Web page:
Security companies




Police shortfalls trigger private security boom

By Nigel Regan bermuda Sun November 1998.

INCREASING numbers of people are turning to private security firms as reports continue of chronic manpower shortages within the police service.

Carlton Crockwell, the president of International Security, said 1998/99 has been his busiest since setting up seven years ago.

He said: "People are getting more and more conscious about security, especially for their own assets and protection." Neighbourhood watch schemes, he added, have also been increasing with residents joining forces to alarm their communities.

He said: "About 15 per cent of the people who come to us do so because they are concerned about the police manpower shortage, but it's not the main reason.

"In 1998/99 there were a lot of horror stories [relating to crime on the island] and I think people want the added protection. People now incorporate added security into their budgets."

Mr. Crockwell said: "I commend the police though because they have made people more aware of how important security is." He said: "Yes, we have a manpower shortage in the police but even if it was at full strength would that solve all of the problems? People are still going to want to protect themselves."

Mr. Crockwell's company specializes in all areas of the business from providing store detectives and construction site security to private homes and hotels. Right now, he said, no one area is outshining the other -- compared to previous year's, however, business is booming.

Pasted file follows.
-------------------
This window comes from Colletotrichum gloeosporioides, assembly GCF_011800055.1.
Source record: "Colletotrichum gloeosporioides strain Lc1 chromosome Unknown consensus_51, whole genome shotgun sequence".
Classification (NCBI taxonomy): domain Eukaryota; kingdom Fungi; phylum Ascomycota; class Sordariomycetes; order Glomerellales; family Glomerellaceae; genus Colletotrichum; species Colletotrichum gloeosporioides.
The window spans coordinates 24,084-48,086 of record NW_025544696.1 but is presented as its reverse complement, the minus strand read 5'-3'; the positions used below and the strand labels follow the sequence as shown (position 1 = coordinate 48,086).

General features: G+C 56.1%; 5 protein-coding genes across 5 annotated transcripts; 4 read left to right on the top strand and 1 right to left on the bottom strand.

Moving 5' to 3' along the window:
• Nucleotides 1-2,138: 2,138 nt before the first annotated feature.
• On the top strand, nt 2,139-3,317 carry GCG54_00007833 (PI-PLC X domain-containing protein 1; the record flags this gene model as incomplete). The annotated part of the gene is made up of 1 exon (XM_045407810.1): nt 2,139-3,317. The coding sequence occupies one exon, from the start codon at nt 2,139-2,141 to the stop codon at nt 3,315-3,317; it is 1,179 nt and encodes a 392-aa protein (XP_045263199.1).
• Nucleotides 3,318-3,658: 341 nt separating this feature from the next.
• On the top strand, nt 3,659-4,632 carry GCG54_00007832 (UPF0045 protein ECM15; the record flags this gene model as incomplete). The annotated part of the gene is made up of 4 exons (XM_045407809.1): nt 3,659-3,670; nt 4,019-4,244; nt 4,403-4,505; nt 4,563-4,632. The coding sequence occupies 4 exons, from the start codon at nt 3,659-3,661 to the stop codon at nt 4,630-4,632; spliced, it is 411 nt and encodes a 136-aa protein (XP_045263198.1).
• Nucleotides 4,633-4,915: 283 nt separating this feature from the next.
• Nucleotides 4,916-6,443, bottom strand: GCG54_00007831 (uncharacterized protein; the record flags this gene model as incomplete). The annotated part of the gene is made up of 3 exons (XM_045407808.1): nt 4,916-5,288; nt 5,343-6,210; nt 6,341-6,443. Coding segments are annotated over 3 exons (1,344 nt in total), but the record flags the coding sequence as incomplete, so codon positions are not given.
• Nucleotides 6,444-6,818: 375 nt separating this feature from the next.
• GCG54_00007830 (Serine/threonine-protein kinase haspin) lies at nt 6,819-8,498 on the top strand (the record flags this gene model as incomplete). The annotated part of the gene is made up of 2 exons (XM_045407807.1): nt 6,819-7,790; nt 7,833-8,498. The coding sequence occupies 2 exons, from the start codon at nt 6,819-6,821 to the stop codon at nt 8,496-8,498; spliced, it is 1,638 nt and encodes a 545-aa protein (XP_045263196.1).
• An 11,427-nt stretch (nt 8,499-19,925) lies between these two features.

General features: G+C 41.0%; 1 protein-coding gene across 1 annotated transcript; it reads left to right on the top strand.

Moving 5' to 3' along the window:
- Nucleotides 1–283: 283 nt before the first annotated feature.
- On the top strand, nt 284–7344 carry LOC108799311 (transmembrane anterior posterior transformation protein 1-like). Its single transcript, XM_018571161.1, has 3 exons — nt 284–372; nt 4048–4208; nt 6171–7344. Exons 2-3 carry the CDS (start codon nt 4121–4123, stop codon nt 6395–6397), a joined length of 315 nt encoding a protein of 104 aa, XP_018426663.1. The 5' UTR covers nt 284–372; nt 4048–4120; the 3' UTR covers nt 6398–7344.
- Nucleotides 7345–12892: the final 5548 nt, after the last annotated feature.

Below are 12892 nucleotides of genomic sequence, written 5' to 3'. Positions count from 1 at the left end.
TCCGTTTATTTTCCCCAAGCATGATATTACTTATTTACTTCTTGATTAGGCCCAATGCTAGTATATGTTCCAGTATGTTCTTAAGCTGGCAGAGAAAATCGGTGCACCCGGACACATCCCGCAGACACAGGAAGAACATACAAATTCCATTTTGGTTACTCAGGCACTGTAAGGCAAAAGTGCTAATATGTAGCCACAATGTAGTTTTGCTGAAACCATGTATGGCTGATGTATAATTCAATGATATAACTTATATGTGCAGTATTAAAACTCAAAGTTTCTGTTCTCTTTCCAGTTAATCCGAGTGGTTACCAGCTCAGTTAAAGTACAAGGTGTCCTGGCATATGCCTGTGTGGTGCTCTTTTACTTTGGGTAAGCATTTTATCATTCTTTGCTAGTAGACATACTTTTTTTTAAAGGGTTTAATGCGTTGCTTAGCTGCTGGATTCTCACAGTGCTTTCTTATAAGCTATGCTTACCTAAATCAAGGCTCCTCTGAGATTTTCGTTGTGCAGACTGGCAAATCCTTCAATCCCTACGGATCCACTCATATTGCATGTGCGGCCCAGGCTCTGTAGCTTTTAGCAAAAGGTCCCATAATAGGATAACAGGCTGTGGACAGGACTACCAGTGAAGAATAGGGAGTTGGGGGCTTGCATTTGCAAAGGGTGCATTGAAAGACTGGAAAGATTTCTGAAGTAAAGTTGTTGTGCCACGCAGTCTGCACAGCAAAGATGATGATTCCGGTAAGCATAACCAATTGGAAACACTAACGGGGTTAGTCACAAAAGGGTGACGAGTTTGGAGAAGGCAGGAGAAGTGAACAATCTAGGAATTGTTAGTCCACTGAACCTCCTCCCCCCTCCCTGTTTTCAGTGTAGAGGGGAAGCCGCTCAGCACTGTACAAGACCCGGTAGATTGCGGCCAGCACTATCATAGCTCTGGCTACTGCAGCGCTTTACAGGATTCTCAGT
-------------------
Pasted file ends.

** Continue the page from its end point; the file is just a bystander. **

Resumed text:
Douglas Hines, the sales and marketing manager at Bermuda Security Group, also reported an increase in the number of security systems being sold but said it is more to do with the perception there is more crime on the island than the direct result of police manpower shortages.

He said: "Nowhere is obsolete anymore, anybody is fair game. It also seems people are more confrontational." He added whereas people used to get security to protect their homes while they were away, now 90 per cent of residential systems are full systems which can be used when people are at home.

"Before people used to leave their doors open, now they close them," he said.

He added some customers had expressed concern about police response times but that they acknowledged this wasn't necessarily due to the manpower shortage. He said the business has a very good relationship with the police and that the vice president is a former policeman.

Mr. Hines added in the four years he has been with the company there has been an increase in the number of systems being installed. "Bermuda-wide people are more aware of crime and they are just taking that extra step to protect their investment."

Sergeant Chris Wilcox, the officer in charge of the Crime Prevention Unit, confirmed there had been an increase in calls over the past few months which he said was the norm in the run up to Christmas.

He added the unit exists to assist people in improving home security but that when it comes to neighbourhood watch schemes Bermudians are not very good at keeping them going.

"When neighbourhood watch started in 1983 there were about 60 established groups. I would be surprised if more than a dozen operate now."

He said when areas are experiencing crime waves the interest is there but as soon as it goes away, so do the groups.

Manpower shortages, he added, were not the main reason for people getting in touch and that it was more to do with the perception of crime being greater in people's minds.





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